Apple Faces Fresh Lawsuit Over iPhone's Tap To Pay Monopoly
A class action lawsuit will target Apple Pay, claiming that Apple has an unconstitutional dominance over payments made through contactless on the iPhone, forcing card issuers to make payments (via Bloomberg).
The lawsuit has been initiated by the state-based Affinity Credit Union, which offers credit and debit cards that work with Apple Pay.
Still, the Affinity Credit Union's lawyers hope to turn it into a class-action case so other card issuers can be part of the suit.
In the suit you can read in its entirety below, Apple earns more than $1 billion a year, charging credit card companies as much as 0.15 percent per transaction.
The lawsuit claims that Apple violates antitrust laws by making Apple Pay the only service that can make NFC transactions on iPhones, iPads, and Apple Watches.
It further claims that Apple prohibits card issuers from transferring the fees to consumers; therefore, iPhone users don't have a reason to look for another less expensive payment option.
Still, the same card issuers don't need to pay any fees for their customers who use "functionally similar Android payment devices."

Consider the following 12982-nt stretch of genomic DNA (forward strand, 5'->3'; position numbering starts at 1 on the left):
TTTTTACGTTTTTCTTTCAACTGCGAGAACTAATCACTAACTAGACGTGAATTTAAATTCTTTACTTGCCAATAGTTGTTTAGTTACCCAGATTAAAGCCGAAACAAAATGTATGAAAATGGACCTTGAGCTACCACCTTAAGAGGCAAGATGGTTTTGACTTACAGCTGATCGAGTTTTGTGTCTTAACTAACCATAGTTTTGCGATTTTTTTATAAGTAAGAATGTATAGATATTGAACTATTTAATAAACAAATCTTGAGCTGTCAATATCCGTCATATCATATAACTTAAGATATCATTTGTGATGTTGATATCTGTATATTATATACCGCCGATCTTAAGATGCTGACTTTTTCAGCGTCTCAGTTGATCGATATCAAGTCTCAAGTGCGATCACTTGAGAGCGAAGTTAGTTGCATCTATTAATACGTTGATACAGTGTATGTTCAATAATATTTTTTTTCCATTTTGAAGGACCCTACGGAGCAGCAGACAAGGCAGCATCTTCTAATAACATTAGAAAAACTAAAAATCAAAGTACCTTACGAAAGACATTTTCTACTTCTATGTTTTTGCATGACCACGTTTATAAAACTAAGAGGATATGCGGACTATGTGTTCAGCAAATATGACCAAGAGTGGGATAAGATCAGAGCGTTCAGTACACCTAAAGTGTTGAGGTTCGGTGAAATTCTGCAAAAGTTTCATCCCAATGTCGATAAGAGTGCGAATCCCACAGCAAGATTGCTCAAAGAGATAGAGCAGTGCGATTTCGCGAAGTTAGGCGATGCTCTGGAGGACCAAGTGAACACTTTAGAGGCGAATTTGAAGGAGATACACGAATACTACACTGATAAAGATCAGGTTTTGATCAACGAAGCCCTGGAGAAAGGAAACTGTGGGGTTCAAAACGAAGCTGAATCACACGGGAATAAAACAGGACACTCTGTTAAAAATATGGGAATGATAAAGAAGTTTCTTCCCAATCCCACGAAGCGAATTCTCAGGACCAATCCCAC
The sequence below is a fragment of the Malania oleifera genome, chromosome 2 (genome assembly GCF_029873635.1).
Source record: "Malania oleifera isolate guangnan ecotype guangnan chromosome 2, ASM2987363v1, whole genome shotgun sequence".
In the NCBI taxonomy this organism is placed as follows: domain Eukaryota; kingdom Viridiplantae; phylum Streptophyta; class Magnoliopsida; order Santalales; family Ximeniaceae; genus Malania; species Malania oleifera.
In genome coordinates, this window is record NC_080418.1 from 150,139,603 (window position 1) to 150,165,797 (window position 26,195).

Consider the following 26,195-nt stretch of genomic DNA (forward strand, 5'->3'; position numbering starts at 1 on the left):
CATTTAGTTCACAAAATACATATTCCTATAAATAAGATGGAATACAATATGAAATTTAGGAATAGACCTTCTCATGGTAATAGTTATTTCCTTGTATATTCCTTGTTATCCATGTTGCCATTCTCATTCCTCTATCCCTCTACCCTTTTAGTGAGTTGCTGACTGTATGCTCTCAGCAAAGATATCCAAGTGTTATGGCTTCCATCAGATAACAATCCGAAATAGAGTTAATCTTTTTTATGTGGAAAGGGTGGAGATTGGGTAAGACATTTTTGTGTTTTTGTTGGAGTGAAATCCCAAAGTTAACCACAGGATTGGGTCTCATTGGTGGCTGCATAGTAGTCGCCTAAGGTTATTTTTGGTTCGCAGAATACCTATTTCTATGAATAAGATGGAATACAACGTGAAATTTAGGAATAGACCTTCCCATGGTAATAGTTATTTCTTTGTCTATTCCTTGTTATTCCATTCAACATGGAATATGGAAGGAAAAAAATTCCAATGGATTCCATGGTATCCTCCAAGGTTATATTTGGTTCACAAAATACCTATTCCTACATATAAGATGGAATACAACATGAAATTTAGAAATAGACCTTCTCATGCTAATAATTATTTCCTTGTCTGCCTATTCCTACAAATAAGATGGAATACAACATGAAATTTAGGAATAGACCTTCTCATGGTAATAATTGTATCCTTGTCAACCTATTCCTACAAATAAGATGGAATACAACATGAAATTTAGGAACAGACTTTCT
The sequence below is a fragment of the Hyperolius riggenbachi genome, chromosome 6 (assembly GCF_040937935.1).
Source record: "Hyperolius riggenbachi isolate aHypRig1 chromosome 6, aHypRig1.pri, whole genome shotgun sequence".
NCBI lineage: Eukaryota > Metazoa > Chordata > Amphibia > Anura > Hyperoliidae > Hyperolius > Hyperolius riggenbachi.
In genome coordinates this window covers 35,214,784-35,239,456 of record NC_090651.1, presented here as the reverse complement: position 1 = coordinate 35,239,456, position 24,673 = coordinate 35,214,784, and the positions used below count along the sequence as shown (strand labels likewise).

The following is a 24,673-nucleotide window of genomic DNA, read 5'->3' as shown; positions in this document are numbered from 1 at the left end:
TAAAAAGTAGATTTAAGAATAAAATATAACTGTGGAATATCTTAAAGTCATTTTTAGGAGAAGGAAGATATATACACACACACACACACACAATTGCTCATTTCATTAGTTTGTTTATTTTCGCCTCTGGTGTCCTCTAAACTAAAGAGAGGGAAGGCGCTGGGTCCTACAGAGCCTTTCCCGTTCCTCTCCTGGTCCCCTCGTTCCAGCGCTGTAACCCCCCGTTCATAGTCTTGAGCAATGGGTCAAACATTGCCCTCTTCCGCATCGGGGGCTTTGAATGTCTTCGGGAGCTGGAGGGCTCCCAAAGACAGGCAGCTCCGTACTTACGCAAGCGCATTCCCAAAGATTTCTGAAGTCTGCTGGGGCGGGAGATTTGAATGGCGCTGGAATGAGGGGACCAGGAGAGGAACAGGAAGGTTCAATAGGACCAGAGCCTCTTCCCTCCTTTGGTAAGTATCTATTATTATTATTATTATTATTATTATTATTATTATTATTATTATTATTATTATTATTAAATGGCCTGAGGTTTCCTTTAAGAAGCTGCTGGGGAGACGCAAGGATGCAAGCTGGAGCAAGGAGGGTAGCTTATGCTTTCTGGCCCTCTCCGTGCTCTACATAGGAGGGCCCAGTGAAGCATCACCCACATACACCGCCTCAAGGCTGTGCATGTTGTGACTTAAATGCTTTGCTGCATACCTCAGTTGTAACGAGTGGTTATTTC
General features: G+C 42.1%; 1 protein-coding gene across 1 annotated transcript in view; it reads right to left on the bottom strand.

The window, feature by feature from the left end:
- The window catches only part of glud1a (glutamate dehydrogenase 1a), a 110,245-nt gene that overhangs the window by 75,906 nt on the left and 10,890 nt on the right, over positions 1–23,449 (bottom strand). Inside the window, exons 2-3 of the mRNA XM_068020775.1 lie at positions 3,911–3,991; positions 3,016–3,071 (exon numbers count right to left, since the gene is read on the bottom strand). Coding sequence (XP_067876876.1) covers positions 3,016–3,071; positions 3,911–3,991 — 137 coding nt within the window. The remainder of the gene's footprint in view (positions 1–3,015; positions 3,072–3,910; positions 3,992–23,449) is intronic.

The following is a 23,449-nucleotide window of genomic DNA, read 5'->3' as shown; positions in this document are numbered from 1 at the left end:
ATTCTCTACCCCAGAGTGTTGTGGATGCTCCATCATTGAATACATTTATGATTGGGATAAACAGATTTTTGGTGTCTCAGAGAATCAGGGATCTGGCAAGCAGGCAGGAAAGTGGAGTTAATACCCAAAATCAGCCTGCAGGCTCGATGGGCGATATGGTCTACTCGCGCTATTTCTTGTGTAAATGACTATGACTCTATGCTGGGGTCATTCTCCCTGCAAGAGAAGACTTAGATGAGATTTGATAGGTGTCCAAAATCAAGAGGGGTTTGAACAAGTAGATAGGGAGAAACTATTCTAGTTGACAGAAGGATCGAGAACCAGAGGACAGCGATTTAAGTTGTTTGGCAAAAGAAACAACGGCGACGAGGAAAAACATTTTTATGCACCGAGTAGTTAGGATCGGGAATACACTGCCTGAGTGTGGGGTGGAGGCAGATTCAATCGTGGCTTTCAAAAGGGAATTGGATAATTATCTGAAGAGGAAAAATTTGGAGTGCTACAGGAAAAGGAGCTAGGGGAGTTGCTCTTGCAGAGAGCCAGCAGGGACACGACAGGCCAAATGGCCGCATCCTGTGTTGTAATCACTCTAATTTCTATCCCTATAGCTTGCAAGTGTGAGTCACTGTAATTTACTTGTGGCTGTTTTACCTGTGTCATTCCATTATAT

However, no matter if the judge believes that's the case, they can nevertheless decide that there's not a true monopoly since customers can switch to Android and other mobile wallets available in the market.
Lawsuits aren't automatically granted class-action status — a judge has to decide whether or not to grant that.
But the law firm that is handling the Affinity lawsuit Affinity, Hagens Berman, has an experience with class-action lawsuits against Apple and was involved in getting developers a settlement of $100 million
following allegations it was unfair to Apple's App Store's regulations were unjust as well as the ebook price-fixing lawsuit which resulted in Apple paying approximately $400 million back to its customers.
According to the press release issued by Law firm XL, the suit aims to alter Apple's policies.
Apple policies require all payments made via contactless to be processed through Apple Pay and the company to refund card issuers for charges that the plaintiffs claim it has illegally been able to charge.